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Saturday, May 1, 2010

Trip to Edmonton... second impressions

I almost drove the truck instead of riding the VFR. The purpose of the trip was to visit my sister, who is very sick. The doctors let her out of the hospital on a day pass and I knew it would mean a lot for her to see me. It meant a lot for me too.

It was cold as hell and there was still snow on the gound on Friday morning from the massive winter storm that hit on Wednesday night. At the last minute I checked the road report and weather forecast and decided it would be safe to ride the VFR. The roads were clear, and though it was only 6 degrees in Calgary, it would get a bit warmer as I rode north. How could I complain about a little discomfort when my sister had just endured a week of having chemo drugs pumped through her veins? This needed to be a motorcycle trip.

I considered this a good opportunity to test the claims of the Joe Rocket Survivor Suit that I purchased this winter. This is a piece of equipment meant for riding in all conditions, so I was interested to see how it handled the bitter cold and wind on the open prairie. I installed the insulated liner and donned my Alpinestars Drystar gloves and boots, and UnderArmour Coldgear neck protector.

The VFR felt great right from the moment I rolled it out of the garage. Honda have successfully designed and built a motorcycle that is wickedly powerful and quick while being completely unintimidating and effortless to ride. I felt confident in the grip in spite of the conditions. I rode a gear or two higher than I normally would and I enjoy the way I can roll on the throttle in 6th gear and pass a car or two or 5 with a rush of smooth torquey acceleration.... almost as much as I loved the look on car drivers' faces when they took a double-take of the lunatic riding a motorcycle in the freezing cold. The road shoulders still had snow and ice and the ditches were still littered with crashed cars and trucks from 2 nights before.

The Survivor Suit proved its worth immediately. With the insulated liner installed and all of the vents shut I was warm and dry and comfortable. I ordered the suit online and didn't have an opportunity to try one on, but luckily, it fits me almost perfectly. It's just a bit snug... I can wear shorts and a t-shirt underneath but nothing bulkier than that. When I first tried it on I was concerned that the legs were too long but once I sat on a motorcycle it made sense. Like my racing leathers, the survivor suit is tailored tofit best when in a crouched riding position. It's easy to get in and out of, with zippers that go all the way up the sides of both legs and down and across the front. The waterproof pockets are located conveniently but their small openings make it hard to get my hand in to retrieve my wallet, keys, camera, etc. Crash protection seems sturdy and the shell is indeed 100% waterproof as claimed. A front "storm flap" and back vents are meant to let air through and keep the rider cool on hotter days. On this day I would not need to test them. The Drystar boots and gloves were warm and comfy, but I doubt their ability to protect me in a crash. The gloves are sure to wear through quickly and the boots will probably come off. I plan to only use them if I'm riding in serious cold or rain.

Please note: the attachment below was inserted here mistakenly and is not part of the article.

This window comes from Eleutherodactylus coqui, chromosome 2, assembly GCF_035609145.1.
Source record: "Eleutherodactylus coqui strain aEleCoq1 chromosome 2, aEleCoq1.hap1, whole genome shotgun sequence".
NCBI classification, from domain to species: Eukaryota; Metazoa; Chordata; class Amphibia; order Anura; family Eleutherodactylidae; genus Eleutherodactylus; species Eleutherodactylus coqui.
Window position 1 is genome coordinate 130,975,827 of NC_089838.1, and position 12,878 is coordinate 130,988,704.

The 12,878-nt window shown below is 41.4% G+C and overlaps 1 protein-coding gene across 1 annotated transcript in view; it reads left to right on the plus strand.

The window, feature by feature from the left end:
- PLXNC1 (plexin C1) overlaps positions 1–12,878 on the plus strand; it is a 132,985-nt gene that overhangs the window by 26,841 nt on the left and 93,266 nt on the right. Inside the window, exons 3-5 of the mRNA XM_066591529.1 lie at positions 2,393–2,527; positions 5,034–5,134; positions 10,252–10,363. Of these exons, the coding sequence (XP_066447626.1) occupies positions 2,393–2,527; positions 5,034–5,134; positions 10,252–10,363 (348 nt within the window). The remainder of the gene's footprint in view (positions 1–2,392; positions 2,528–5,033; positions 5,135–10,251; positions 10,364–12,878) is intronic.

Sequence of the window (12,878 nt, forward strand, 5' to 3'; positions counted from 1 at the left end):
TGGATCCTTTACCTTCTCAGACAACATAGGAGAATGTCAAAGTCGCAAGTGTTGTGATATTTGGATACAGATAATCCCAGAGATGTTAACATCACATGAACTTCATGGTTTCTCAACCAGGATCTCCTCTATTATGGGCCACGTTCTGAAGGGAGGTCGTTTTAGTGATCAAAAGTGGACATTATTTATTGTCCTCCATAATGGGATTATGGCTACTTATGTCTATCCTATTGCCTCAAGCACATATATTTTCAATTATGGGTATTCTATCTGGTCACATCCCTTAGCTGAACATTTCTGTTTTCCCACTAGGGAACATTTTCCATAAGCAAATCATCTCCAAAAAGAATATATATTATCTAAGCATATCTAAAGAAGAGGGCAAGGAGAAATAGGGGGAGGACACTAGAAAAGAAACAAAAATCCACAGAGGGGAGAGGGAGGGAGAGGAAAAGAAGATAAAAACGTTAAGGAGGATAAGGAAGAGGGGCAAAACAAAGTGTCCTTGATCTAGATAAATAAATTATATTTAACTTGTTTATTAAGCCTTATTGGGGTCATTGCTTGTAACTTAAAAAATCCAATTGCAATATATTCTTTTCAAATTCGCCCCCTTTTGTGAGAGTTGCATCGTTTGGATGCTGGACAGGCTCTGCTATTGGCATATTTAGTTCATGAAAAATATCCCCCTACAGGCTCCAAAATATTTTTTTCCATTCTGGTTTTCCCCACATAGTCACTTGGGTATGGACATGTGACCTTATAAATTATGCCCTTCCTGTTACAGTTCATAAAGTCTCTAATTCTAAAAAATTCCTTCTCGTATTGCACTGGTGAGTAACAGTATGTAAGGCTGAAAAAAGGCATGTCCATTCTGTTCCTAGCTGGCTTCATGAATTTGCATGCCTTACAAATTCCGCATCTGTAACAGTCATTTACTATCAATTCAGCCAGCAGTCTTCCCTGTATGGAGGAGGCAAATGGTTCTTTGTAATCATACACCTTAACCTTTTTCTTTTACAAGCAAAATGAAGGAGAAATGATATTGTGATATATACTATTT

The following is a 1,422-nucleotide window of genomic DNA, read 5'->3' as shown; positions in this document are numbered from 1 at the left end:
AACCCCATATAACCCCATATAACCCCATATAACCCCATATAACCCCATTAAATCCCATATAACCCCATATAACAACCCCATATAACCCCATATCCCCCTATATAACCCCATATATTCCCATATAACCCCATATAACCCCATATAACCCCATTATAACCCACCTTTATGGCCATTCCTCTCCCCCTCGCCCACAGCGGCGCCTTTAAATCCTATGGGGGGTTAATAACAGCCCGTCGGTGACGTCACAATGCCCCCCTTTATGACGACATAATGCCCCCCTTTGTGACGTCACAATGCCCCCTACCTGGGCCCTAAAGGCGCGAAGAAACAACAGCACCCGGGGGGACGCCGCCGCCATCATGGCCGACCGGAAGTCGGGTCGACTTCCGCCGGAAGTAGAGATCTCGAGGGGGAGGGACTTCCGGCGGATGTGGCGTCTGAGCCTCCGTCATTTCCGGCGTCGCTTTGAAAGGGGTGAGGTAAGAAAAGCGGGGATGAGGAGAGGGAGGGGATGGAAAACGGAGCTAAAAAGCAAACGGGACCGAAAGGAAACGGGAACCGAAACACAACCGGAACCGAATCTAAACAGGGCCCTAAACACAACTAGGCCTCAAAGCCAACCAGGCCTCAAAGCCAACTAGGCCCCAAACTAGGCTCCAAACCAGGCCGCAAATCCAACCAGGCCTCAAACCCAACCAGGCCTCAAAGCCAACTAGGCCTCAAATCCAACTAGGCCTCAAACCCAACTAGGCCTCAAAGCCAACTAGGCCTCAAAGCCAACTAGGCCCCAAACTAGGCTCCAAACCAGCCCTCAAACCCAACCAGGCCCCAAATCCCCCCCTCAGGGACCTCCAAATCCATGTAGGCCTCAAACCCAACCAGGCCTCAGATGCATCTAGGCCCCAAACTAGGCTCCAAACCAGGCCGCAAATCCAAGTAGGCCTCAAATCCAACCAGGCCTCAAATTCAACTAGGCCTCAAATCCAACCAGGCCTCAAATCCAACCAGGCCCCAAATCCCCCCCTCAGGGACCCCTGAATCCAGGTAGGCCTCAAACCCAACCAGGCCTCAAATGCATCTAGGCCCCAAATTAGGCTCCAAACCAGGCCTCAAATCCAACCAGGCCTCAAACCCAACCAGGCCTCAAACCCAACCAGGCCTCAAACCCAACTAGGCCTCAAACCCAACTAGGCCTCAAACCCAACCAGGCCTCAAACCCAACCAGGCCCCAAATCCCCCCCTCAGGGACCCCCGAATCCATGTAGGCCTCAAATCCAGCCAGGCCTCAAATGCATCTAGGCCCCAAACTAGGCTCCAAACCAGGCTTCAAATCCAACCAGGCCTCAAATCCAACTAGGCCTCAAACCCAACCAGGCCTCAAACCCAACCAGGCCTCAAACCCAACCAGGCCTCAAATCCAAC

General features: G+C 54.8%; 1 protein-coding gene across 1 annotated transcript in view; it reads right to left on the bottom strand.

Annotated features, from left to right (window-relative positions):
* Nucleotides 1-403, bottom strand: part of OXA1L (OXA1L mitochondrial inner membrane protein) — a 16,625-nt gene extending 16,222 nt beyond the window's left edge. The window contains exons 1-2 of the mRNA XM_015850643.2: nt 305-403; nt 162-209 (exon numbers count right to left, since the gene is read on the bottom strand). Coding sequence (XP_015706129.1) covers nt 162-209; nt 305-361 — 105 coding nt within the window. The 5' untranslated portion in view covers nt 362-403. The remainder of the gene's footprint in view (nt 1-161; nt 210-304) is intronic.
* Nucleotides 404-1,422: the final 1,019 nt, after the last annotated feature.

I stopped for fuel in Red Deer and had a chat with a new Victory Vision owner. He liked the VFR's paint and its single sided swingarm. With his pudding bowl helmet and badass black leather, he was a different breed of rider... but we talked bikes (what else?) and he was as thrilled with his new Victory as I was with my new Honda. Well, I haven't been completely thrilled... I've been a bit frustrated with the limited range of the VFR1200FA and I grumbled to the "Visionary " that I had only achieved 233Kms on this tank of fuel. He threw a leg over his enormous motorcycle and casually replied: "she'll grow legs buddy, she'll grow legs". He cranked George Thoroughgood on the Vision's stereo speakers, and I didn't yet realize how right he was.

The more I ride the VFR the more comfortable it gets. The riding position, which felt a little awkward at first, is feeling more and more natural all the time. I'm re-training muscles that I haven't used in a while and the aches are subsiding. It's still not perfect though. After about an hour in the saddle I'm finding that my throttle hand is getting numb. The throttle effort is inexplicably high... why is a stiff throttle return spring neccessary when electric motors are opening the butterflys? Cruise control would be nice for longer rides. I suppose Honda are saving that for the rumored VFR1200T.

There are a couple of other quality "issues" that I'm somewhat disappointed with. The license plate light box doesn't fit tightly and wobbles around. And the paint is already scratching off the heel guards.

On the way home the motor seemed to "loosen up" almost instantly. It seemed the bars on the digital fuel gauge were not disappearing as quickly as before, and this was confirmed once I calculated the mileage. Very suddenly, the new motor went from achieving 30mpg to 37... and the last fill-up seems to be going even better. She's growing legs, just like the Visionary said. If the VFR will achieve 40mpg (US) when ridden the way I want to ride it, I won't be quite so bothered with the range anymore. 300Kms on a tank would be adequate.

 The VFR gets better every time I ride it. I'm glad I rode instead of driving. My sister is coping better than can be expected, and it lifted her spirits to see me. Maybe when she finishes her treatments I'll take her for a ride.

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